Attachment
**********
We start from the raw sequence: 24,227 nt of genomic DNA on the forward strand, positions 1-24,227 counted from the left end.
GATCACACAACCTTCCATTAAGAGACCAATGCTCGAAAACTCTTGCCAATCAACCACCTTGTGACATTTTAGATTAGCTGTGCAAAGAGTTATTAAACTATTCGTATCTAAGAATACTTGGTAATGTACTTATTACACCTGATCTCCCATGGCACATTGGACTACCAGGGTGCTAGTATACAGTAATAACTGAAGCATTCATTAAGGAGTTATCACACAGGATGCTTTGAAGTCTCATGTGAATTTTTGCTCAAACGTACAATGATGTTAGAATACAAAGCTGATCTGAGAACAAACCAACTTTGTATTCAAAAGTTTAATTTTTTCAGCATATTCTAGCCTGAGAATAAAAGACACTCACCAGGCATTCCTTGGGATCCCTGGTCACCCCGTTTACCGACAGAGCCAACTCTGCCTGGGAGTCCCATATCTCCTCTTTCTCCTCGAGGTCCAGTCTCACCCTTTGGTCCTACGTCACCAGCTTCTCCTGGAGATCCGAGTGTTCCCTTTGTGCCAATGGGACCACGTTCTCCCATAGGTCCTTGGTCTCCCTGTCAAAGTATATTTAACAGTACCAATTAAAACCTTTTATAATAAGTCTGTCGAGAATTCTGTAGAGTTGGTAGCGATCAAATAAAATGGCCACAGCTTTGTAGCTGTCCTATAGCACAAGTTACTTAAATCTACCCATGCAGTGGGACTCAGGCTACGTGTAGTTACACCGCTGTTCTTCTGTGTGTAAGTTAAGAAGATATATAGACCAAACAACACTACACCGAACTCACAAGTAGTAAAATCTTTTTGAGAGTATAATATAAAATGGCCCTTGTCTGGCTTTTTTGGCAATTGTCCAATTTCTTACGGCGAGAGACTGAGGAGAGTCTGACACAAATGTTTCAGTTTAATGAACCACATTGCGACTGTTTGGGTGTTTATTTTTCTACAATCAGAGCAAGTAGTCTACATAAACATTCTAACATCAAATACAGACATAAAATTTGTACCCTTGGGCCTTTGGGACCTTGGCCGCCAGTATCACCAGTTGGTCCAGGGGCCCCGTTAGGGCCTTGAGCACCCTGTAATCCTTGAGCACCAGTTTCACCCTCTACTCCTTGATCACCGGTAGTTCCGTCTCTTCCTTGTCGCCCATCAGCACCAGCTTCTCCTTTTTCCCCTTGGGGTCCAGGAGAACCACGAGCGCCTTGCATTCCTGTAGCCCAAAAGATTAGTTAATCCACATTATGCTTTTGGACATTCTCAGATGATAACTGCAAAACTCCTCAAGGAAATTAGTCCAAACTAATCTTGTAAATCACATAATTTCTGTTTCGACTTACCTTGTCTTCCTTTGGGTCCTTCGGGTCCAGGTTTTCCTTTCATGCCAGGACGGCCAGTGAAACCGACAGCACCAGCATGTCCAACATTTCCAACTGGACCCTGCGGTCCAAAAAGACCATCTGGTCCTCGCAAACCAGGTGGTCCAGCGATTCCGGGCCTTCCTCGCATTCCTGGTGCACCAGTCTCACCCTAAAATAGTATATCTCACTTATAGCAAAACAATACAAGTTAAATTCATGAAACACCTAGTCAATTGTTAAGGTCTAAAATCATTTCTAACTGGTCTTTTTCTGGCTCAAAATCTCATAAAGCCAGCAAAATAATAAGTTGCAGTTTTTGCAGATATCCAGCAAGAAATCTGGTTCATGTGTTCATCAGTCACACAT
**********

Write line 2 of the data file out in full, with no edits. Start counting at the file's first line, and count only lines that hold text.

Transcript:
GATCACACAACCTTCCATTAAGAGACCAATGCTCGAAAACTCTTGCCAATCAACCACCTTGTGACATTTTAGATTAGCTGTGCAAAGAGTTATTAAACTATTCGTATCTAAGAATACTTGGTAATGTACTTATTACACCTGATCTCCCATGGCACATTGGACTACCAGGGTGCTAGTATACAGTAATAACTGAAGCATTCATTAAGGAGTTATCACACAGGATGCTTTGAAGTCTCATGTGAATTTTTGCTCAAACGTACAATGATGTTAGAATACAAAGCTGATCTGAGAACAAACCAACTTTGTATTCAAAAGTTTAATTTTTTCAGCATATTCTAGCCTGAGAATAAAAGACACTCACCAGGCATTCCTTGGGATCCCTGGTCACCCCGTTTACCGACAGAGCCAACTCTGCCTGGGAGTCCCATATCTCCTCTTTCTCCTCGAGGTCCAGTCTCACCCTTTGGTCCTACGTCACCAGCTTCTCCTGGAGATCCGAGTGTTCCCTTTGTGCCAATGGGACCACGTTCTCCCATAGGTCCTTGGTCTCCCTGTCAAAGTATATTTAACAGTACCAATTAAAACCTTTTATAATAAGTCTGTCGAGAATTCTGTAGAGTTGGTAGCGATCAAATAAAATGGCCACAGCTTTGTAGCTGTCCTATAGCACAAGTTACTTAAATCTACCCATGCAGTGGGACTCAGGCTACGTGTAGTTACACCGCTGTTCTTCTGTGTGTAAGTTAAGAAGATATATAGACCAAACAACACTACACCGAACTCACAAGTAGTAAAATCTTTTTGAGAGTATAATATAAAATGGCCCTTGTCTGGCTTTTTTGGCAATTGTCCAATTTCTTACGGCGAGAGACTGAGGAGAGTCTGACACAAATGTTTCAGTTTAATGAACCACATTGCGACTGTTTGGGTGTTTATTTTTCTACAATCAGAGCAAGTAGTCTACATAAACATTCTAACATCAAATACAGACATAAAATTTGTACCCTTGGGCCTTTGGGACCTTGGCCGCCAGTATCACCAGTTGGTCCAGGGGCCCCGTTAGGGCCTTGAGCACCCTGTAATCCTTGAGCACCAGTTTCACCCTCTACTCCTTGATCACCGGTAGTTCCGTCTCTTCCTTGTCGCCCATCAGCACCAGCTTCTCCTTTTTCCCCTTGGGGTCCAGGAGAACCACGAGCGCCTTGCATTCCTGTAGCCCAAAAGATTAGTTAATCCACATTATGCTTTTGGACATTCTCAGATGATAACTGCAAAACTCCTCAAGGAAATTAGTCCAAACTAATCTTGTAAATCACATAATTTCTGTTTCGACTTACCTTGTCTTCCTTTGGGTCCTTCGGGTCCAGGTTTTCCTTTCATGCCAGGACGGCCAGTGAAACCGACAGCACCAGCATGTCCAACATTTCCAACTGGACCCTGCGGTCCAAAAAGACCATCTGGTCCTCGCAAACCAGGTGGTCCAGCGATTCCGGGCCTTCCTCGCATTCCTGGTGCACCAGTCTCACCCTAAAATAGTATATCTCACTTATAGCAAAACAATACAAGTTAAATTCATGAAACACCTAGTCAATTGTTAAGGTCTAAAATCATTTCTAACTGGTCTTTTTCTGGCTCAAAATCTCATAAAGCCAGCAAAATAATAAGTTGCAGTTTTTGCAGATATCCAGCAAGAAATCTGGTTCATGTGTTCATCAGTCACACAT